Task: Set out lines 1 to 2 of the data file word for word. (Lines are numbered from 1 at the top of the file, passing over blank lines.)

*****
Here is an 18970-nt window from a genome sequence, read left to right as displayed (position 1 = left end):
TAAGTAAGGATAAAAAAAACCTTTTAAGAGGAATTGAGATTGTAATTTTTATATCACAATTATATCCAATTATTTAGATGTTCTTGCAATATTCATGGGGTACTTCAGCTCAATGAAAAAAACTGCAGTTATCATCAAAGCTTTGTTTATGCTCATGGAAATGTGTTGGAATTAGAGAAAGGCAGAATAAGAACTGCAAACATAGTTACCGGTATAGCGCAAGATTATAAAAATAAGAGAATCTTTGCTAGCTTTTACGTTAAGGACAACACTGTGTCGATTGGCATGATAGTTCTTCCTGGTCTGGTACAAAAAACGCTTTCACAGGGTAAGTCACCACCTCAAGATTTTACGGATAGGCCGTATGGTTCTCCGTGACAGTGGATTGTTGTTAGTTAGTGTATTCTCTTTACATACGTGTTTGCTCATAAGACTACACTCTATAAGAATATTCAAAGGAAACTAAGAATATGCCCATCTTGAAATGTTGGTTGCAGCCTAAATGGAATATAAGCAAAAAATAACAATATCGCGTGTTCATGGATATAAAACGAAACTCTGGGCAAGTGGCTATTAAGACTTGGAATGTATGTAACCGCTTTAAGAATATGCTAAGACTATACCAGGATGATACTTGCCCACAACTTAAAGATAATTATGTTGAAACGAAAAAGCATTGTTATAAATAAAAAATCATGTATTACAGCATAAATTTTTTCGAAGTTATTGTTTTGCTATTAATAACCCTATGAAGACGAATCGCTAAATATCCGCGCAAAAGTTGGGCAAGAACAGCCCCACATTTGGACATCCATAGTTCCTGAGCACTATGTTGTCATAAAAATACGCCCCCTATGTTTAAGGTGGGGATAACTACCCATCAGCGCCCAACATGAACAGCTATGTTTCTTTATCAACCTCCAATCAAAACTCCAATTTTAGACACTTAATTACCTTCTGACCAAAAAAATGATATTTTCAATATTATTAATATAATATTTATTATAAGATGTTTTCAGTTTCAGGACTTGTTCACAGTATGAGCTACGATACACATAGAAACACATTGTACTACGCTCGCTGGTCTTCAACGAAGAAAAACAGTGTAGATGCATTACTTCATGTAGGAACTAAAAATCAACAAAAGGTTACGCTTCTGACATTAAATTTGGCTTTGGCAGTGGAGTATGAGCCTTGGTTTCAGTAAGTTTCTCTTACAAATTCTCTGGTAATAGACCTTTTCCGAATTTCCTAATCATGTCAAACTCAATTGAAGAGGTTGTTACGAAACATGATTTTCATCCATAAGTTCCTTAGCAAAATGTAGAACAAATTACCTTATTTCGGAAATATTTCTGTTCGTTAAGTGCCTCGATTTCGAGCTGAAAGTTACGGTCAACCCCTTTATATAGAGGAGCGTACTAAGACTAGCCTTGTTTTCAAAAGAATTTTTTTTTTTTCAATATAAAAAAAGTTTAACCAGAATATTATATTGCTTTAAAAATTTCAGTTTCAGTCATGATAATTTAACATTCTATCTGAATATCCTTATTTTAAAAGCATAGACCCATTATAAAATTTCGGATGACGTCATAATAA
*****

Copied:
Here is an 18970-nt window from a genome sequence, read left to right as displayed (position 1 = left end):
TAAGTAAGGATAAAAAAAACCTTTTAAGAGGAATTGAGATTGTAATTTTTATATCACAATTATATCCAATTATTTAGATGTTCTTGCAATATTCATGGGGTACTTCAGCTCAATGAAAAAAACTGCAGTTATCATCAAAGCTTTGTTTATGCTCATGGAAATGTGTTGGAATTAGAGAAAGGCAGAATAAGAACTGCAAACATAGTTACCGGTATAGCGCAAGATTATAAAAATAAGAGAATCTTTGCTAGCTTTTACGTTAAGGACAACACTGTGTCGATTGGCATGATAGTTCTTCCTGGTCTGGTACAAAAAACGCTTTCACAGGGTAAGTCACCACCTCAAGATTTTACGGATAGGCCGTATGGTTCTCCGTGACAGTGGATTGTTGTTAGTTAGTGTATTCTCTTTACATACGTGTTTGCTCATAAGACTACACTCTATAAGAATATTCAAAGGAAACTAAGAATATGCCCATCTTGAAATGTTGGTTGCAGCCTAAATGGAATATAAGCAAAAAATAACAATATCGCGTGTTCATGGATATAAAACGAAACTCTGGGCAAGTGGCTATTAAGACTTGGAATGTATGTAACCGCTTTAAGAATATGCTAAGACTATACCAGGATGATACTTGCCCACAACTTAAAGATAATTATGTTGAAACGAAAAAGCATTGTTATAAATAAAAAATCATGTATTACAGCATAAATTTTTTCGAAGTTATTGTTTTGCTATTAATAACCCTATGAAGACGAATCGCTAAATATCCGCGCAAAAGTTGGGCAAGAACAGCCCCACATTTGGACATCCATAGTTCCTGAGCACTATGTTGTCATAAAAATACGCCCCCTATGTTTAAGGTGGGGATAACTACCCATCAGCGCCCAACATGAACAGCTATGTTTCTTTATCAACCTCCAATCAAAACTCCAATTTTAGACACTTAATTACCTTCTGACCAAAAAAATGATATTTTCAATATTATTAATATAATATTTATTATAAGATGTTTTCAGTTTCAGGACTTGTTCACAGTATGAGCTACGATACACATAGAAACACATTGTACTACGCTCGCTGGTCTTCAACGAAGAAAAACAGTGTAGATGCATTACTTCATGTAGGAACTAAAAATCAACAAAAGGTTACGCTTCTGACATTAAATTTGGCTTTGGCAGTGGAGTATGAGCCTTGGTTTCAGTAAGTTTCTCTTACAAATTCTCTGGTAATAGACCTTTTCCGAATTTCCTAATCATGTCAAACTCAATTGAAGAGGTTGTTACGAAACATGATTTTCATCCATAAGTTCCTTAGCAAAATGTAGAACAAATTACCTTATTTCGGAAATATTTCTGTTCGTTAAGTGCCTCGATTTCGAGCTGAAAGTTACGGTCAACCCCTTTATATAGAGGAGCGTACTAAGACTAGCCTTGTTTTCAAAAGAATTTTTTTTTTTTCAATATAAAAAAAGTTTAACCAGAATATTATATTGCTTTAAAAATTTCAGTTTCAGTCATGATAATTTAACATTCTATCTGAATATCCTTATTTTAAAAGCATAGACCCATTATAAAATTTCGGATGACGTCATAATAA